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A diachronic study of initial stress and other prosodic features in the French news announcer style: corpus-based measurements and perceptual experiments

By Philippe Boula De Mareüil, Albert Rilliard and Alexandre Allauzen

Abstract

International audienceThis study focuses on prosodic evolution in the French news announcer style, based on acoustic and perceptual analysis of French audiovisual archives. A 10-hour corpus covering six decades of broadcast news is investigated automatically. Two prosodic features, which may give an impression of emphatic style, are explored: word-initial stress and penultimate vowel lengthening, especially before a pause. Objective measurements suggest that the following features have decreased since the 40s: mean pitch, pitch rise associated with initial stress, vowel duration characterizing an emphatic initial stress, and prepausal penultimate lengthening. The onsets of stressed initial syllables have become longer while speech rate (measured at the phonemic level) has not changed. This puzzling outcome raises interesting questions for research on French prosody, suggesting that the durational correlates of word-initial stress have changed over time, in the French news announcer style.Three perceptual experiments were conducted using prosody transplantation (copy of fundamental frequency and duration parameters on a synthetic voice), delexicalization and imitation. Rather than manipulating the parameters of, say, word-initial stress, we selected a subset of the corpus to represent the different decades under investigation. Results show that, among other factors, fundamental frequency and duration correlates of prosody contribute to distinguishing early recordings from more recent ones.The higher the pitch and the greater the pitch movements associated with word-initial stress, the more the speech samples are perceived as dating back to the 40s or 50s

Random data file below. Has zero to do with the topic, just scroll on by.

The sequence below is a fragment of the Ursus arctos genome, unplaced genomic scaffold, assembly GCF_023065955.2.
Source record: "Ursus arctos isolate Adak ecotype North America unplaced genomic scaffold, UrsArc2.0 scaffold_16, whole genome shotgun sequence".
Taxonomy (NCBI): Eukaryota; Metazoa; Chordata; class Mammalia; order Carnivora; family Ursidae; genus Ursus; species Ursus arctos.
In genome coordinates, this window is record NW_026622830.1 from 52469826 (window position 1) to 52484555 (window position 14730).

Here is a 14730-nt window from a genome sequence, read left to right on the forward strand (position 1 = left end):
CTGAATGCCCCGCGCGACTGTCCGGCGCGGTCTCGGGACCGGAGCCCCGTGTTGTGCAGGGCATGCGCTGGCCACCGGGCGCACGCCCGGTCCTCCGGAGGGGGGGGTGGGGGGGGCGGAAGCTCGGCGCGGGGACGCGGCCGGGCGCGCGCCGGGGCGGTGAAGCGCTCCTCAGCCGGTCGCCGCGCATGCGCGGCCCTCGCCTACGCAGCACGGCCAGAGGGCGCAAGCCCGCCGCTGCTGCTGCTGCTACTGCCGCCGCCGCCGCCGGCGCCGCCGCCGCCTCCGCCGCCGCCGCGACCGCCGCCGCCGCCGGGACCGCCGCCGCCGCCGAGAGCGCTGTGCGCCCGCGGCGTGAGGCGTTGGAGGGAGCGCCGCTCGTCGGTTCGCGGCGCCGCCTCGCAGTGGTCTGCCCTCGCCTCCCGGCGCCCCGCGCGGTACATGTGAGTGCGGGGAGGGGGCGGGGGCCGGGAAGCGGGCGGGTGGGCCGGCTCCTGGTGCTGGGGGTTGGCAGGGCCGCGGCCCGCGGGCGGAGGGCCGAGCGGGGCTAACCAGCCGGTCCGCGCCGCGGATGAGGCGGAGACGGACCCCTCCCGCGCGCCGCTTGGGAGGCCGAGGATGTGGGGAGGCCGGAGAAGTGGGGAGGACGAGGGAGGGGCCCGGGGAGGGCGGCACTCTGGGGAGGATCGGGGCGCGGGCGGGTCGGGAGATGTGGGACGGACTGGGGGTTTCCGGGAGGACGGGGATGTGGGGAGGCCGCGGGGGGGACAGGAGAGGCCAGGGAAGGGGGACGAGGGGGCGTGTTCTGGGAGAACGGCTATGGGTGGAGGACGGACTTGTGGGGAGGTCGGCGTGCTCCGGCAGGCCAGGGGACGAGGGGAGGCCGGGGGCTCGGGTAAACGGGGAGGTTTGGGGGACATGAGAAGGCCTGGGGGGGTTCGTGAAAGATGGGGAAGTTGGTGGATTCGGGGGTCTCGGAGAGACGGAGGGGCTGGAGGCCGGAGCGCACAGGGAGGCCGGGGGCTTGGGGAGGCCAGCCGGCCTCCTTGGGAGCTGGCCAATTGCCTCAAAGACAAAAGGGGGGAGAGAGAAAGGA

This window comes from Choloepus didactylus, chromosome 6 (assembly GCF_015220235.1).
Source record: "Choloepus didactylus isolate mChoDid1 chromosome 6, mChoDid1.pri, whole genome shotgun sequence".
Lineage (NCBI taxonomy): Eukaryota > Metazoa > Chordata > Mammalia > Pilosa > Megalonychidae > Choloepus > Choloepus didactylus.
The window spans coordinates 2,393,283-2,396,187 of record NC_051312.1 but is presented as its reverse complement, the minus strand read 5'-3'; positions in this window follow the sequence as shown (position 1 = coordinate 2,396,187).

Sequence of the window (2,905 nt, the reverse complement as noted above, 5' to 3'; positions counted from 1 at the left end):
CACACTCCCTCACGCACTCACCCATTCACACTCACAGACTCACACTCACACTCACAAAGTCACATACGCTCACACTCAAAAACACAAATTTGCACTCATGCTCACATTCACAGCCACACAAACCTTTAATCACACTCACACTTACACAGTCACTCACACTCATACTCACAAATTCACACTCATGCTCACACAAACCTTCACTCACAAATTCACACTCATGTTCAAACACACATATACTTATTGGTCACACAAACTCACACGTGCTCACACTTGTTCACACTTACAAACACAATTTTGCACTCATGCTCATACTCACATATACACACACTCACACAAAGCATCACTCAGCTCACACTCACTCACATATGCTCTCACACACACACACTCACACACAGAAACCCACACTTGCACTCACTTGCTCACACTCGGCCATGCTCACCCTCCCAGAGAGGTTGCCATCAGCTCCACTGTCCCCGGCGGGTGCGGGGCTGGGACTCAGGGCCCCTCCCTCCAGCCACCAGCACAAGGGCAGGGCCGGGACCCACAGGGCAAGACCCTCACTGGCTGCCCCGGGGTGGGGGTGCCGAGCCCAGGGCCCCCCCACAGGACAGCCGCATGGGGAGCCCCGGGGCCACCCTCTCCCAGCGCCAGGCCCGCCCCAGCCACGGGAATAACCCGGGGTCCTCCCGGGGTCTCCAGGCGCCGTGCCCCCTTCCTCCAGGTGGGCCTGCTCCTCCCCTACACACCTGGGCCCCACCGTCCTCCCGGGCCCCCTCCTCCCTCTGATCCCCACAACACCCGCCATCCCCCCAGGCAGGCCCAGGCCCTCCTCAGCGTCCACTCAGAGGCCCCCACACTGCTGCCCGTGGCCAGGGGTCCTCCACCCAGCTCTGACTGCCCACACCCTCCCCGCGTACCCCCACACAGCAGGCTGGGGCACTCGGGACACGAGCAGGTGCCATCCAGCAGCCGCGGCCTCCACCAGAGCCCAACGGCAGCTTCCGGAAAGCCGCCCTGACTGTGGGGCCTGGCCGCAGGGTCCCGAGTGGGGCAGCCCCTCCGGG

Topics: corpus linguistics, diachrony, French prosody, phonostylistics, speech processing, [SHS.LANGUE]Humanities and Social Sciences/Linguistics
Publisher: SAGE Publications (UK and US)
Year: 2012
OAI identifier: oai:HAL:hal-01621775v1
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